Red winter wheat garden, grown in composted soil under some leftover Agribon floating row cover, no watering. Grew in very thick and strong, photo doesn’t quite do it justice. The cover kept birds from eating the wheat seed, mice and rabbits from eating the growing stalks, protected the plants and soil from high winds, and kept the soil moist. Perfect for desert farming, just like Roger Smith said. This Sunday, Roger will be leading a workshop for Coyote Valley Stewards at his home on running a kitchen garden in the desert. If you’re interested in attending, let Jay know.
Shoot. 60-mile wind blew down my yurt greenhouse. Yeah it was meant to be temporary but still, bad timing as we’re below zero most nights. Got all my little babies inside the house til Feb. I say: 2016 be gone! #happynewyear
Here is Stephanie’s plan for the in-progress ‘food oasis’ at our ‘Sunever Farms’ property.
Read more at:
From noahpurifoy.com/donate/ …
“Become a Preservation Partner by donating $100 or more. As a special thanks, we will send you a Steidl reproduction copy of NOAH PURIFOY: HIGH DESERT, a three-volume catalog Noah Purifoy himself fabricated with photographs and writings in a 3-ring notebook in 1997. At that time, he wrote this introduction…
This book is divided into three separate parts: The photographs, the photographic chronology and the text. The advantages of this format is to give the viewer at least three options. You can proceed chronologically from the beginning of the book to the end, thereby grasping the artist’s full intent to inform, entertain and intrigue. Or you may casually thumb through the book spotting only those details that give meaning to each piece. Or you may flip the pages rapidly just to get a bird’s eye view of the content. Or perhaps, you may discover some aspects of the book that we overlooked altogether. Nevertheless no matter what option a viewer chooses to take, it is our desire that each of you get so close to the piece that you see the smoke from its breath as it comes alive.
To protect the desert we love, we gave to the Mojave Desert Land Trust’s #Protect62 Campaign today.
Matching funds will double your donation — today only. Help keep the native Joshua Tree forests intact along Hwy 62!
Join us by donating here: givebigsbcounty.razoo.com/us/story/California-Desert-Land-Conservancy
What the San Bernardino County government is doing to Joshua Tree is a disgrace — foolishly marring what should be the County’s crown jewel.
The National Park’s attendance has soared in the last two years, and our area’s profile continues to rise (fwiw) with a steady stream of national media profiles — New York Times, National Geographic, GQ, countless fashion shoots, etc. — with more to come.
Yet the County is working to diminish Joshua Tree, piece by piece.
First, they approved a Dollar General store. Then, they approved two large fenced industrial solar fields in sight of the Park. Now, they’ve approved a developer’s plan (“Alta Mira”) to bulldoze wilderness to put in gated, high-density housing.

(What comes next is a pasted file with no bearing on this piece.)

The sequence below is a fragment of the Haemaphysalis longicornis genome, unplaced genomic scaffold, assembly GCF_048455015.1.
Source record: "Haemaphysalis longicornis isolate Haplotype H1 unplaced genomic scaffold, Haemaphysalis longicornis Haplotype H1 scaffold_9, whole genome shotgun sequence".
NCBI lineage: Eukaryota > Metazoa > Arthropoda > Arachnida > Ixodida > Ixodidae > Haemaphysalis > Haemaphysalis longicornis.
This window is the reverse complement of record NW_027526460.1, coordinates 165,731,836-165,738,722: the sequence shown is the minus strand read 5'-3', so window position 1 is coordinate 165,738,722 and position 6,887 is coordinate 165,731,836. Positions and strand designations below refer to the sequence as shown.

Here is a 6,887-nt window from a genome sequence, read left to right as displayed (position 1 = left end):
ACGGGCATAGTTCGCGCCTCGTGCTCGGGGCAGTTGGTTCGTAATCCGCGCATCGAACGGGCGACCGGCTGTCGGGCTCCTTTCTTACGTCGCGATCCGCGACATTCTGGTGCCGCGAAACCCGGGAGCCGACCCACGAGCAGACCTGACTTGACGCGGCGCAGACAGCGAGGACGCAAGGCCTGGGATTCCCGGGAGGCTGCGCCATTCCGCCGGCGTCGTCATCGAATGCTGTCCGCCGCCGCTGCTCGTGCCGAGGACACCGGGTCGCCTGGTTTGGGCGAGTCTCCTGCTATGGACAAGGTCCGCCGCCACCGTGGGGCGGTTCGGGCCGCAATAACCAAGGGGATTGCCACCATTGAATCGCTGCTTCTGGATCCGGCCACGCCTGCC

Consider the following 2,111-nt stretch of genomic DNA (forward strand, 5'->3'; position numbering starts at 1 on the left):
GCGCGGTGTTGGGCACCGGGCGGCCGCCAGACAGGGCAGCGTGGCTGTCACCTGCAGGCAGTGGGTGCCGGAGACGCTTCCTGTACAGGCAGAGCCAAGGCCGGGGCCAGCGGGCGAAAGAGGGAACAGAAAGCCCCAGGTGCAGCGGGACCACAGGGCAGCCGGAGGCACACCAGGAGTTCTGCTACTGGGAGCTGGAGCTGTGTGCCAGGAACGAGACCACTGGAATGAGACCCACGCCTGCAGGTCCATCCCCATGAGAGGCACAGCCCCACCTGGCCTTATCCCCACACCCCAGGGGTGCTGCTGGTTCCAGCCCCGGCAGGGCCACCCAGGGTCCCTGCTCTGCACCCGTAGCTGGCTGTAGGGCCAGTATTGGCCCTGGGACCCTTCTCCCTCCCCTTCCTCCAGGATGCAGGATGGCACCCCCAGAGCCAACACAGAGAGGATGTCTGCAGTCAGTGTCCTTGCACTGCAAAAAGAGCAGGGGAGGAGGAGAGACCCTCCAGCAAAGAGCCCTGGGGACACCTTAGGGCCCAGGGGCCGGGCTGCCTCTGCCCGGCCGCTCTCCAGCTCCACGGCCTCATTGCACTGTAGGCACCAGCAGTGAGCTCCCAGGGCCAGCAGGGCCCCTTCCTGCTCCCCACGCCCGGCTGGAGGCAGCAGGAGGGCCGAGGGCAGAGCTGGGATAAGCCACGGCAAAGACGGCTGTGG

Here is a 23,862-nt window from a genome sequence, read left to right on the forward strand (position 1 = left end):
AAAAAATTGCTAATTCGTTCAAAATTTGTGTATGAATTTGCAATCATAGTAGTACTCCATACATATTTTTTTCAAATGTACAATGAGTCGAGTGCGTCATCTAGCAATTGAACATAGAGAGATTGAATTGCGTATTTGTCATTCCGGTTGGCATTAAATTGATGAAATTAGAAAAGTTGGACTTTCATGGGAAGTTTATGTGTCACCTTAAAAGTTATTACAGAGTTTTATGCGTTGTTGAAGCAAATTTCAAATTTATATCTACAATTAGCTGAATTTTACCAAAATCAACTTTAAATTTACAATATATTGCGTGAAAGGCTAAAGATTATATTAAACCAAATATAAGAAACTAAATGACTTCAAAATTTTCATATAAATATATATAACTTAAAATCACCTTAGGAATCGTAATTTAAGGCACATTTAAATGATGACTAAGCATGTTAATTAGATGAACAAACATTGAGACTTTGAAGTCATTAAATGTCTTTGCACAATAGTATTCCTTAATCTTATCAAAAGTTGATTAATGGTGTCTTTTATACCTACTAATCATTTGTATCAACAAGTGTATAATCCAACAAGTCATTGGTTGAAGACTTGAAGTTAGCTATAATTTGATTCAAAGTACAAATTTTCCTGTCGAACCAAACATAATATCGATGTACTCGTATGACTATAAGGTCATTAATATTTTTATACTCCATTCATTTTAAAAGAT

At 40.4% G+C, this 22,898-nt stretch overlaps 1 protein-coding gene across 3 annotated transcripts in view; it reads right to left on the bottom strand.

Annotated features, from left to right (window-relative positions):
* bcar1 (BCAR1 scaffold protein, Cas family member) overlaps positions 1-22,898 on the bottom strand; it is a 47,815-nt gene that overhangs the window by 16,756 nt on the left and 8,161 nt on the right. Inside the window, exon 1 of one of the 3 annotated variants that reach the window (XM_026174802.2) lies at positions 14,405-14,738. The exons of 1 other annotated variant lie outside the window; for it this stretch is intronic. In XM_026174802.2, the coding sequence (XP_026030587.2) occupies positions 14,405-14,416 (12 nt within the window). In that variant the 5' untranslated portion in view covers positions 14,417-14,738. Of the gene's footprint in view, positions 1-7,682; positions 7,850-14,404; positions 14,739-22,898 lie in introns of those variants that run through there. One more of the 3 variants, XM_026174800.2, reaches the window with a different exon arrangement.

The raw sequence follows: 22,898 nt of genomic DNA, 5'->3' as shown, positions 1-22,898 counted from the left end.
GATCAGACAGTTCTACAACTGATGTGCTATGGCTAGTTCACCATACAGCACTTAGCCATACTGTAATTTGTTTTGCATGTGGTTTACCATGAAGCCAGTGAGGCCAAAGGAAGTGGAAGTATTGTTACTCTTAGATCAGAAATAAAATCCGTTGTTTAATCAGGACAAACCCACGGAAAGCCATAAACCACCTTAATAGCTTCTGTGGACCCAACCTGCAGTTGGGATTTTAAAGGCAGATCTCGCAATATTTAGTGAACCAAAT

Since Joshua Tree is unincorporated, our village has zero power over these decisions. So, we file lawsuits, which we fund out of our small community’s pockets. What’s happening here is heartbreaking.
Please help out, if you can…
Above: Local vegetable gardening and growing inspiration Roger Smith, in front of his hi-desert home garden.
At Roger’s suggestion, we’ve been planting red winter wheat this past week in beds around our house, following his instructions.
“Make sure you thoroughly saturate the beds you plan to plant,” Roger told us. “Covering with a clear plastic should shorten sprouting time, help preserve soil moisture, and keep out the deplorables.”
More learned desert gardening advice from Roger is archived here: Roger Smith’s Desert Garden
We were deeply distressed recently when the Institute of Mentalphysics/Joshua Tree Retreat Center, without a permit, cleared 3-plus acres of their land at the corner of the 62 and La Contenta to make a parking lot. Bad enough that this was permanent destruction of intact, native habitat — it was also a crucial part of the wildlife corridor, a place of rest and refuge for wild animals making the dangerous transit across the highway. No longer.
What Mentalphysics did was awful — but there’s something we can do to try to mitigate it. The Mojave Desert Land Trust is appealing to the public to raise $15,000 to kickstart the ~$400k acquisition of 80 acres of wildland on the other side of Mentalphysics, next to MDLT’s headquarters. When purchased by the Land Trust, this land (nicknamed “Willow Crossing”) will become PERMANENT, PROTECTED WILDLIFE CORRIDOR. We need to help make this happen.
Please, follow the link to donate what you can: Scenery Worth Saving #Protect62
David Fick of the Joshua Tree Downtown Business Alliance posted on Facebook:
Late today, Friday October 14th, the JT BA has been notified by our legal representation that the State Supreme Court has Denied our Petition for Review of the JTDBA vs Dynamic Development/San Bernardino County Dollar General State Appeals Court Ruling. We haven’t seen the documents for denial yet, but we need to inform our supporting Friends and Family of the current status of this lawsuit as soon as we learned of it. This legal avenue of resisting Dollar General appears to have ended. We’re studying our future options and great thanks to everybody who’s supported our efforts. We have and still are fighting the good fight to keep Joshua Tree the kind of place we have all come to know and love.
Stephanie says: “I’ve been to some dreamy nurseries over the past few weeks sourcing plants for the Sunever Farms food forest. This one is Randy Myers Nurseries in Sky Valley (wholesale, but in his words ‘I’ll sell to anyone who can figure out how to find this place’)”